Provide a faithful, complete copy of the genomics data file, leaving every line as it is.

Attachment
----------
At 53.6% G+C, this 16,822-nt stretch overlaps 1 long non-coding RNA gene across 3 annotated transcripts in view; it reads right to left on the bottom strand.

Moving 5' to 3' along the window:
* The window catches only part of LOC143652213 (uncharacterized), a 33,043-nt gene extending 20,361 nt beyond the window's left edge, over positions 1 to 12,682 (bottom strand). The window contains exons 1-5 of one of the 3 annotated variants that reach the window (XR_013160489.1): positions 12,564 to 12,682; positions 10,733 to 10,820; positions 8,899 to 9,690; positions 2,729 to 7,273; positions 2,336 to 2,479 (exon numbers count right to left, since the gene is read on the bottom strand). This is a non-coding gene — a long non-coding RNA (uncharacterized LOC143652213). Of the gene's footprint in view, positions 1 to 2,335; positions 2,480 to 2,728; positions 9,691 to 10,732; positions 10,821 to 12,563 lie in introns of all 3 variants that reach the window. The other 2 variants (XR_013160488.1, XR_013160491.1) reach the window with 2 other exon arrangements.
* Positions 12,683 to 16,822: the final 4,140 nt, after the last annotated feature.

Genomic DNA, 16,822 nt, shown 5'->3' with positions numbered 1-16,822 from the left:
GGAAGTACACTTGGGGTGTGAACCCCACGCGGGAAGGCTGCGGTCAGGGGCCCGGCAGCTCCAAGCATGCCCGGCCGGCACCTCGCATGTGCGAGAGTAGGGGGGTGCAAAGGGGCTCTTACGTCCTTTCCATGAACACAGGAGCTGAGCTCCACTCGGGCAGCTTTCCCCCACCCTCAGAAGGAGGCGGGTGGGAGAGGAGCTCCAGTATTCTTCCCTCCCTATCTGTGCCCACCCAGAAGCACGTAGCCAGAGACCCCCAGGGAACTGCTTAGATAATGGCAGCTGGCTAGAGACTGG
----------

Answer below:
At 53.6% G+C, this 16,822-nt stretch overlaps 1 long non-coding RNA gene across 3 annotated transcripts in view; it reads right to left on the bottom strand.

Moving 5' to 3' along the window:
* The window catches only part of LOC143652213 (uncharacterized), a 33,043-nt gene extending 20,361 nt beyond the window's left edge, over positions 1 to 12,682 (bottom strand). The window contains exons 1-5 of one of the 3 annotated variants that reach the window (XR_013160489.1): positions 12,564 to 12,682; positions 10,733 to 10,820; positions 8,899 to 9,690; positions 2,729 to 7,273; positions 2,336 to 2,479 (exon numbers count right to left, since the gene is read on the bottom strand). This is a non-coding gene — a long non-coding RNA (uncharacterized LOC143652213). Of the gene's footprint in view, positions 1 to 2,335; positions 2,480 to 2,728; positions 9,691 to 10,732; positions 10,821 to 12,563 lie in introns of all 3 variants that reach the window. The other 2 variants (XR_013160488.1, XR_013160491.1) reach the window with 2 other exon arrangements.
* Positions 12,683 to 16,822: the final 4,140 nt, after the last annotated feature.

Genomic DNA, 16,822 nt, shown 5'->3' with positions numbered 1-16,822 from the left:
GGAAGTACACTTGGGGTGTGAACCCCACGCGGGAAGGCTGCGGTCAGGGGCCCGGCAGCTCCAAGCATGCCCGGCCGGCACCTCGCATGTGCGAGAGTAGGGGGGTGCAAAGGGGCTCTTACGTCCTTTCCATGAACACAGGAGCTGAGCTCCACTCGGGCAGCTTTCCCCCACCCTCAGAAGGAGGCGGGTGGGAGAGGAGCTCCAGTATTCTTCCCTCCCTATCTGTGCCCACCCAGAAGCACGTAGCCAGAGACCCCCAGGGAACTGCTTAGATAATGGCAGCTGGCTAGAGACTGG